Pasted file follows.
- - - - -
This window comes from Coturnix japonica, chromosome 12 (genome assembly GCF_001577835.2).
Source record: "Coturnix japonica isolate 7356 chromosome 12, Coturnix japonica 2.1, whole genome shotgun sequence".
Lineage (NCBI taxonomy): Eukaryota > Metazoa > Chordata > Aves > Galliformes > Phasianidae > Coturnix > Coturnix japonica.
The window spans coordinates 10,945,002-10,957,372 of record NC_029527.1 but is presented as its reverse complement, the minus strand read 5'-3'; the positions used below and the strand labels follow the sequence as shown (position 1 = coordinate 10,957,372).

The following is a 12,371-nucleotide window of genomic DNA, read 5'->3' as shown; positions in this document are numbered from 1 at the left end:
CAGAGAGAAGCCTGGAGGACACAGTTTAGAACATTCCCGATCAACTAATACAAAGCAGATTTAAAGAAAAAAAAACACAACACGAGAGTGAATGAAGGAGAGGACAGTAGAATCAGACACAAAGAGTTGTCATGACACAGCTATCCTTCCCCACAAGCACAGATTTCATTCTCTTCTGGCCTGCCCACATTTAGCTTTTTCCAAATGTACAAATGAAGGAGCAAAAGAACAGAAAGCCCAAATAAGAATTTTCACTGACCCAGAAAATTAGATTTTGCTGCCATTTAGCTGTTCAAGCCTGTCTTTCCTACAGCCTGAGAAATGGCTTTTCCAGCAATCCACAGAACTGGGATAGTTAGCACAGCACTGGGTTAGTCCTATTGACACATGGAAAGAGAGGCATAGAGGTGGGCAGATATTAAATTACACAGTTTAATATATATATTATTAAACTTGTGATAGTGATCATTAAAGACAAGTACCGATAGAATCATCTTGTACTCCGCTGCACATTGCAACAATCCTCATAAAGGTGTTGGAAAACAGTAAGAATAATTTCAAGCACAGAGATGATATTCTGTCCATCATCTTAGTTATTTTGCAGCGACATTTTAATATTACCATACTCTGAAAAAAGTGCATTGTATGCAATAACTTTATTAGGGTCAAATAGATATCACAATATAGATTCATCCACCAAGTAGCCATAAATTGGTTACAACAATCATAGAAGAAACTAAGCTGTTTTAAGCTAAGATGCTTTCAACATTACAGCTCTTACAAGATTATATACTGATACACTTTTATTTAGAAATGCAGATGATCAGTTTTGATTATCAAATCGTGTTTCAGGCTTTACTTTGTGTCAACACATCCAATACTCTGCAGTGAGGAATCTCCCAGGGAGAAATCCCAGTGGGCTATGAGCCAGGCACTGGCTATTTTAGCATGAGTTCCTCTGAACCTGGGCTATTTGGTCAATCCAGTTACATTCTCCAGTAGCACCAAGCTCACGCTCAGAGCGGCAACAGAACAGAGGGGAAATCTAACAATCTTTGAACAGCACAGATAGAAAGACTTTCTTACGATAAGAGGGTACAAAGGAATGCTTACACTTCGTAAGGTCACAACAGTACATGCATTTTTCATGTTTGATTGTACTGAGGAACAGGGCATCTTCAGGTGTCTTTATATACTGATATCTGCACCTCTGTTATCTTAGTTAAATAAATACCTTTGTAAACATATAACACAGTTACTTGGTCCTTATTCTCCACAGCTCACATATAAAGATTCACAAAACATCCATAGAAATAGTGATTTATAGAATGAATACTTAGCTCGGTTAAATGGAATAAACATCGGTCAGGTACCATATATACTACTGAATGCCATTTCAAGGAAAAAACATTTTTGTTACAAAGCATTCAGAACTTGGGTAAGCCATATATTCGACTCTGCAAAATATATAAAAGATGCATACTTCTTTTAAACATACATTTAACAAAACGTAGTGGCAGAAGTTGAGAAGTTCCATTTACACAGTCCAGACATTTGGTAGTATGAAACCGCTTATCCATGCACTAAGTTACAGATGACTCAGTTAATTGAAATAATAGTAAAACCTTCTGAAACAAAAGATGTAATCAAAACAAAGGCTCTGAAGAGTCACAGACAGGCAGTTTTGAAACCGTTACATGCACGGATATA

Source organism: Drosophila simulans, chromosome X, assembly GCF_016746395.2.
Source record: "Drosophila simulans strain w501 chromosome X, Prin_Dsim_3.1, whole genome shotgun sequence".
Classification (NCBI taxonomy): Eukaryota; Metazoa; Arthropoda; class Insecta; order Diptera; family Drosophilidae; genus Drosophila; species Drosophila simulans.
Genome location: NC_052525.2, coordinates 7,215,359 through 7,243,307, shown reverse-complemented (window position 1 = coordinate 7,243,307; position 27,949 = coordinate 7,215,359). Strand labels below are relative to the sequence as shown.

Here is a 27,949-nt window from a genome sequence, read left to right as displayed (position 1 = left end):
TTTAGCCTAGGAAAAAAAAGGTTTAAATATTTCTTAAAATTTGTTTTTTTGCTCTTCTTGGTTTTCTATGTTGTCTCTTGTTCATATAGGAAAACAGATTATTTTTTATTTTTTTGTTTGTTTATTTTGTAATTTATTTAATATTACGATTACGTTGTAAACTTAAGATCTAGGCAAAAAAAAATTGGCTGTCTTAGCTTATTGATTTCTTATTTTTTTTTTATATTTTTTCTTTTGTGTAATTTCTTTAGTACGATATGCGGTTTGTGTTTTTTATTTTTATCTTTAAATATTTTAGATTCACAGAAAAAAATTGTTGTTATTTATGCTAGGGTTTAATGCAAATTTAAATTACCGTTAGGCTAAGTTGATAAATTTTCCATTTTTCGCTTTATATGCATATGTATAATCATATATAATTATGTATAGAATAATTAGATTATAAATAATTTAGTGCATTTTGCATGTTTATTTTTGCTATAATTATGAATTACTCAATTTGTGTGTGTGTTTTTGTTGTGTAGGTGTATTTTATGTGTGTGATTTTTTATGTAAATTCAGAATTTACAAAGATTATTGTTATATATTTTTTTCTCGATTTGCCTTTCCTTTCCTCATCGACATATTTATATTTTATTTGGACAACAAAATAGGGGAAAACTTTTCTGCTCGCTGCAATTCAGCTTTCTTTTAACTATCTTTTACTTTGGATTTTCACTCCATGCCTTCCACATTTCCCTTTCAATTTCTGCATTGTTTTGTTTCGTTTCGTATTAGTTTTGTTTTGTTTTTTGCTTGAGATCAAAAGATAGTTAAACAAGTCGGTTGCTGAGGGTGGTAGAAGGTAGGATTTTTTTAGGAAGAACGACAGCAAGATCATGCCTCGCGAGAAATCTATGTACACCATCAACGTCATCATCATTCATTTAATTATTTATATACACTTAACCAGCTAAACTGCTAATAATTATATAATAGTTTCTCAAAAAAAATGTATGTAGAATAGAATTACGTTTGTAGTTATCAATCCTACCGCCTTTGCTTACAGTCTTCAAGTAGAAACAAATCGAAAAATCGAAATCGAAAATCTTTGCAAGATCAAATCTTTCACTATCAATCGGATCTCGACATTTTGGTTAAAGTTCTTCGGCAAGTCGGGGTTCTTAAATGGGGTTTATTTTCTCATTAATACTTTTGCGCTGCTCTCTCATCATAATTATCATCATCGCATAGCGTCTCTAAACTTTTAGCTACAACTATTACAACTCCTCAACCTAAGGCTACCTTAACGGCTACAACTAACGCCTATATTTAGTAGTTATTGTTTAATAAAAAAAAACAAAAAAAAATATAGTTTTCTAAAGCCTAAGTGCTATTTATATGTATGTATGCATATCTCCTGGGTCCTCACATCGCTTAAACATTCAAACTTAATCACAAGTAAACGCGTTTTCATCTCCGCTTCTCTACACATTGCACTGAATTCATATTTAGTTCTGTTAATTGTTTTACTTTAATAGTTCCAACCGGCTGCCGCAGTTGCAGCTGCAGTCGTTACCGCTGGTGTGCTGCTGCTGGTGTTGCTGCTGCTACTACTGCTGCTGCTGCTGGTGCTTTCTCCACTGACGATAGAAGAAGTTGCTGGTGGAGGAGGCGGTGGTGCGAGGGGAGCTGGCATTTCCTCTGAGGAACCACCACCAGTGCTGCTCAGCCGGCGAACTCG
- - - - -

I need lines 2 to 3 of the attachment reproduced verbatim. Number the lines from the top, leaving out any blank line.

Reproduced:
Source record: "Coturnix japonica isolate 7356 chromosome 12, Coturnix japonica 2.1, whole genome shotgun sequence".
Lineage (NCBI taxonomy): Eukaryota > Metazoa > Chordata > Aves > Galliformes > Phasianidae > Coturnix > Coturnix japonica.